Face time

Here’s how infants learn from facial expressions, explains Vanessa LoBue, Assistant Professor of Psychology at Rutgers University Newark.


Faces and facial expressions have a special power over us as human beings. While friendly faces make us feel warm and fuzzy, those of our opponents evoke fear or even anger.

So, when do we as kids learn to recognise faces and facial expressions? And what lessons can be learned by parents whose facial signals carry a massive amount of information for infants?

As a researcher primarily interested in emotional development, I’ve spent years studying how infants and children come to recognise faces and emotional facial expressions. Newborns show a distinct preference for the faces of their mothers, only hours after they are born


The importance of faces for children

Decades of research from many different labs suggest that faces are quite special for infants right from birth.

To demonstrate this, researchers showed newborns who were only nine minutes old paddles that contained the image of a face or the image of a scrambled face. Researchers then moved the paddles along their line of sight. Newborns followed the paddles with images of faces on them for longer than paddles with scrambled faces.

Only a few hours later, newborns will also become adept at differentiating between their mother’s face and the faces of strangers, looking longer at images of their own mothers than at images of another woman.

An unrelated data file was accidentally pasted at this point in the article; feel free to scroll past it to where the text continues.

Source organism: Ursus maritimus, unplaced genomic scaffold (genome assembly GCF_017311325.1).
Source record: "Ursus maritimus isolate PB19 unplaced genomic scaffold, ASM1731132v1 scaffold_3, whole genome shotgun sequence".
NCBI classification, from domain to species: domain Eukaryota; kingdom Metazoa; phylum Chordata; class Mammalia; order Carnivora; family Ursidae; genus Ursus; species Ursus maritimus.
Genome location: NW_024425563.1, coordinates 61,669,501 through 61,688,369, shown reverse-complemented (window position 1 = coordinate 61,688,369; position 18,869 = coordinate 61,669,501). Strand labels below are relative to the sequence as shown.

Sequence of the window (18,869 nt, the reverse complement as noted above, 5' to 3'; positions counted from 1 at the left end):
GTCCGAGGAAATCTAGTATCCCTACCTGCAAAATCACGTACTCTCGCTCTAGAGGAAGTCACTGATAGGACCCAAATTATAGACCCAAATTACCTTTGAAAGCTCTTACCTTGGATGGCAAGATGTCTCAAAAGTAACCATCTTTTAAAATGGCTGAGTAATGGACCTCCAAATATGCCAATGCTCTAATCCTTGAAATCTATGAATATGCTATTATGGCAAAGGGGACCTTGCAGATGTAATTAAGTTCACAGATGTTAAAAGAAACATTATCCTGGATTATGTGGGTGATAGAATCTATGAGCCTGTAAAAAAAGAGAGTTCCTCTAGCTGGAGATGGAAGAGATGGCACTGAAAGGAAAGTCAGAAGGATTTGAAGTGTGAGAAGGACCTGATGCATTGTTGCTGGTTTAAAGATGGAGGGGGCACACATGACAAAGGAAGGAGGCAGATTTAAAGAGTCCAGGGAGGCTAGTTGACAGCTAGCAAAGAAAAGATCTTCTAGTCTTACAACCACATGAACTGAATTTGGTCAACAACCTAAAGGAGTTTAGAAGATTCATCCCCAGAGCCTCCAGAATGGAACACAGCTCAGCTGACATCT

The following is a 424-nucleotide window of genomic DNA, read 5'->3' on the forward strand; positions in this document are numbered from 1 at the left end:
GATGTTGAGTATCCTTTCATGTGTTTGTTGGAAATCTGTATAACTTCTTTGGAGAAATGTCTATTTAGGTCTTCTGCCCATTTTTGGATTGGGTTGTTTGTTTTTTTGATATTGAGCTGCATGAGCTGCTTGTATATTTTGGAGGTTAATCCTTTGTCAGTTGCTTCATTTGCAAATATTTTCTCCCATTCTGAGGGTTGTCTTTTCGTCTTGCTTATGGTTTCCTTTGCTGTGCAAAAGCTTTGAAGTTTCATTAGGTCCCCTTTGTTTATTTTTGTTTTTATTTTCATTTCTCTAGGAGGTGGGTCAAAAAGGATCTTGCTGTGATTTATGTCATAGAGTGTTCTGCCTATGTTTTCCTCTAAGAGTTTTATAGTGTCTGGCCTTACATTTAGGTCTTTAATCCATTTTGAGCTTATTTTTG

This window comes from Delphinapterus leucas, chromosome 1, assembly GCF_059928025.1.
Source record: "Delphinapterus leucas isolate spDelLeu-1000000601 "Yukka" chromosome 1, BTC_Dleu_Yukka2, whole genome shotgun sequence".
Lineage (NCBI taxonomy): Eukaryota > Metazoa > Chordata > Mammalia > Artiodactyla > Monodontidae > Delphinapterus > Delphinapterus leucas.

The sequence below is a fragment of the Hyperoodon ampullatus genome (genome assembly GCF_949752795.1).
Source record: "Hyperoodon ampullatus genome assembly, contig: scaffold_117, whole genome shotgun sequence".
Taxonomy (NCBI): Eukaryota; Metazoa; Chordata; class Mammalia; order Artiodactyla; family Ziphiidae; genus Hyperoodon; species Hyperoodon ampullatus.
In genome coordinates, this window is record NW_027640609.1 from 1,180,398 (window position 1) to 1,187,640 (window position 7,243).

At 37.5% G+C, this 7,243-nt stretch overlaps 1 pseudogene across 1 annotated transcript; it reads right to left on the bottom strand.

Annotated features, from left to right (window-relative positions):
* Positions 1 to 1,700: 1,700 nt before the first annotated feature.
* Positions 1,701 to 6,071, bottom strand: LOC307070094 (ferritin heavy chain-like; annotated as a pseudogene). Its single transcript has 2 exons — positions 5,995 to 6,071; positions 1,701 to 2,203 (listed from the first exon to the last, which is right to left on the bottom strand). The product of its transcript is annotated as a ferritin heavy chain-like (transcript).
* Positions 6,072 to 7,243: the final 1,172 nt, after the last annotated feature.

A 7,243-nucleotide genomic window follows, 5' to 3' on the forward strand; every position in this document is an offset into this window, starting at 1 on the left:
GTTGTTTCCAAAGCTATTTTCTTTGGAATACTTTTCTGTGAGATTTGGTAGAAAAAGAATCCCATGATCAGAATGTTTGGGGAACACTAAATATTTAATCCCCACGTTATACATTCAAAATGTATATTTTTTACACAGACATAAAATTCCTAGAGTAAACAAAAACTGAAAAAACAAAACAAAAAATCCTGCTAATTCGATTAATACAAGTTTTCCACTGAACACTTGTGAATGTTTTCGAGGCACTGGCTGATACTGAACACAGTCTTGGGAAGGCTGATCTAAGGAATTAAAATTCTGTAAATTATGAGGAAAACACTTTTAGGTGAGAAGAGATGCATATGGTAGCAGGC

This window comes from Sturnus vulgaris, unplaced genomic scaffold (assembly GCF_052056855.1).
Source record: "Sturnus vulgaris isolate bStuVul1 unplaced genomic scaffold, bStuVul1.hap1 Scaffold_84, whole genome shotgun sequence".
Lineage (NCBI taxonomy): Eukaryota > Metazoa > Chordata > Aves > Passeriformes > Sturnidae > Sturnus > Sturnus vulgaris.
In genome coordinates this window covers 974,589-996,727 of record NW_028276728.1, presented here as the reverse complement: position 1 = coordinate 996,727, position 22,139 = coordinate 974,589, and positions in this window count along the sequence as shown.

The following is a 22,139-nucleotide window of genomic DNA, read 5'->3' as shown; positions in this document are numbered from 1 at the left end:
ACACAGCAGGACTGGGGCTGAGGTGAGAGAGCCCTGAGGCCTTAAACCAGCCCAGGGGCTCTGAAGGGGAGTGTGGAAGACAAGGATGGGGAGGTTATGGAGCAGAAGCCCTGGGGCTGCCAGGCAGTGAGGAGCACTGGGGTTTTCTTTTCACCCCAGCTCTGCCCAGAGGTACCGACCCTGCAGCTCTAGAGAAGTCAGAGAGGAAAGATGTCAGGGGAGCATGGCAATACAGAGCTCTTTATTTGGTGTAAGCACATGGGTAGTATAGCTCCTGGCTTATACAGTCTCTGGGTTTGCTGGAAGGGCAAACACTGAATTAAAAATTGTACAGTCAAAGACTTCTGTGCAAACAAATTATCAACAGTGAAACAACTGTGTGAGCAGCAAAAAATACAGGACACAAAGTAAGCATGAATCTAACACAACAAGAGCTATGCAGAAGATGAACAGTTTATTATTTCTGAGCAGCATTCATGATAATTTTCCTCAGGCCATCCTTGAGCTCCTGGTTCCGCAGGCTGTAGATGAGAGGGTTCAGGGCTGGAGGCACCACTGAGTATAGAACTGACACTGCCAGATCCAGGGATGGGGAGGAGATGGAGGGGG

And within a matter of days, they will learn to discriminate between different emotional facial expressions, like happy, sad and surprised faces.

Over the next few months, faces will become a newborn’s favorite stimulus as he or she acquires more and more expertise at identifying familiar faces. This response to faces will continue to grow over time. By the time infants

are five months old, they will learn to match the image of an emotional expression (such as a sad face) with its corresponding vocal expression (for example, a sad voice). By five years, newborns’ ability to recognise and label facial expressions approaches the competence of most adults.

Researchers still aren’t sure how infants learn about faces so quickly. Some argue that infants have a biological predisposition to prefer faces right from birth. Others suggest that the massive amount of experience newborns get with faces right away is enough to promote rapid learning. Others take a middle-of-the-road approach, demonstrating that newborns aren’t attracted to faces speci cally, but instead prefer looking at any pattern that is top-heavy, having more “stuff” on top.

This preference does indeed attract them to faces early in life, but isn’t specific to faces until later on, after the infants gain more experience looking at faces.


Learning in the face of uncertainty

Nevertheless, infants’ expertise with facial expressions becomes an extremely valuable tool for learning in the second half of the rst year.